US: Treasury International Capital

Mon Aug 17 15:00:00 CDT 2015

Actual Previous Revised
Foreign Demand for Long-Term U.S. Securities $103.1B $93.0B $93.0B

Strength in the dollar may be hurting exports but it's a definite plus for foreign investment. Foreign accounts bought a net $87.2 billion of U.S. long-term securities in June while U.S. accounts sold a net $15.9 billion of long-term foreign securities. Putting these together, inflow into the U.S. totaled a very strong $103.1 billion. This compares with a very strong inflow of $93.0 billion in May.

Foreign accounts were major buyers of U.S. Treasuries in June, at a net $69.9 billion. They were also big buyers of U.S. government agency bonds, at a net $25.6 billion, and also U.S. corporate bonds at $13.8 billion. But foreign accounts have been selling U.S. equities all year and the pace picked up in June to a net $22.0 billion.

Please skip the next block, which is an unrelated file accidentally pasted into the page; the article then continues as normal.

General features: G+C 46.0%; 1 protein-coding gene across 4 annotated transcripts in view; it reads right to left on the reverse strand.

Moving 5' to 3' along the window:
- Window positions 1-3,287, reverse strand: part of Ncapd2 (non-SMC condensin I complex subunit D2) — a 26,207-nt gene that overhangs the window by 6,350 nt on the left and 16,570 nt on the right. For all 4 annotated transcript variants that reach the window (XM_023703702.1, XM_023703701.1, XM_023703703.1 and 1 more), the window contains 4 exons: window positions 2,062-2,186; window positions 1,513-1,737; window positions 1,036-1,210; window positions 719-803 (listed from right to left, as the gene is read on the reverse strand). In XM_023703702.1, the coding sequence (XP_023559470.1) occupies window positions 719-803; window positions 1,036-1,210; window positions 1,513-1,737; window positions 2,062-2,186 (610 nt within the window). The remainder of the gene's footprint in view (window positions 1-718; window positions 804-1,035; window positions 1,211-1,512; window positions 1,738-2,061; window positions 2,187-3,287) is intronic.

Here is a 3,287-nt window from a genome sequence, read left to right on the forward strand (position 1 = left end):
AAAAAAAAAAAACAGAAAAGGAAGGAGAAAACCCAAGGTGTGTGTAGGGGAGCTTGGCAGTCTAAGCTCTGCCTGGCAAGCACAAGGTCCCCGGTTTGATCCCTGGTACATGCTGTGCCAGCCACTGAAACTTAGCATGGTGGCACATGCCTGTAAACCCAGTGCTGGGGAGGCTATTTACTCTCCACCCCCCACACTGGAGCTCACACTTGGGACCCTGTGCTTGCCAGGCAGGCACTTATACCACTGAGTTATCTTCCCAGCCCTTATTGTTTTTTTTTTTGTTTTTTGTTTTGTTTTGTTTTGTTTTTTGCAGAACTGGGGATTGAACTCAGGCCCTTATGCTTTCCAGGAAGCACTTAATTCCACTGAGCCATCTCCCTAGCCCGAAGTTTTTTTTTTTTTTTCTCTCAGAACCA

On the U.S. side, accounts were big sellers of foreign bonds, at a net $29.3 billion, but were buyers of foreign equities, at $13.4 billion.

Country data for U.S. Treasury holders show China once again at top, unchanged at $1.27 trillion, and Japan a more distant second at $1.20 trillion vs $1.22 trillion in May. Caribbean banking centers, the favorite of hedge funds, is third at $319 billion.

These Treasury data track the flows of financial instruments into and out of the United States. Instruments tracked include Treasury securities, agency securities, corporate bonds, and corporate equities.

TIC data have been issued for the past 30 years, but only recently, due to an enormous rise in foreign participation in our markets, have they grabbed the attention of the international financial markets. Although methodologically limited, TIC offers a measure of foreign demand for our debt and assets. Bonds and the dollar are most sensitive to the data, therefore bond and foreign exchange markets are more likely to react to this report than the equity market. Strong inflows (demand for U.S. securities) are needed to keep downward pressure on interest rates. Strong inflows also underpin the value of the dollar since foreigners must purchase dollars in order to buy our securities. A strong dollar helps to maintain stability in all U.S. financial markets. Since foreign ownership of U.S. equities is comparatively small, the equity market is less concerned about this report.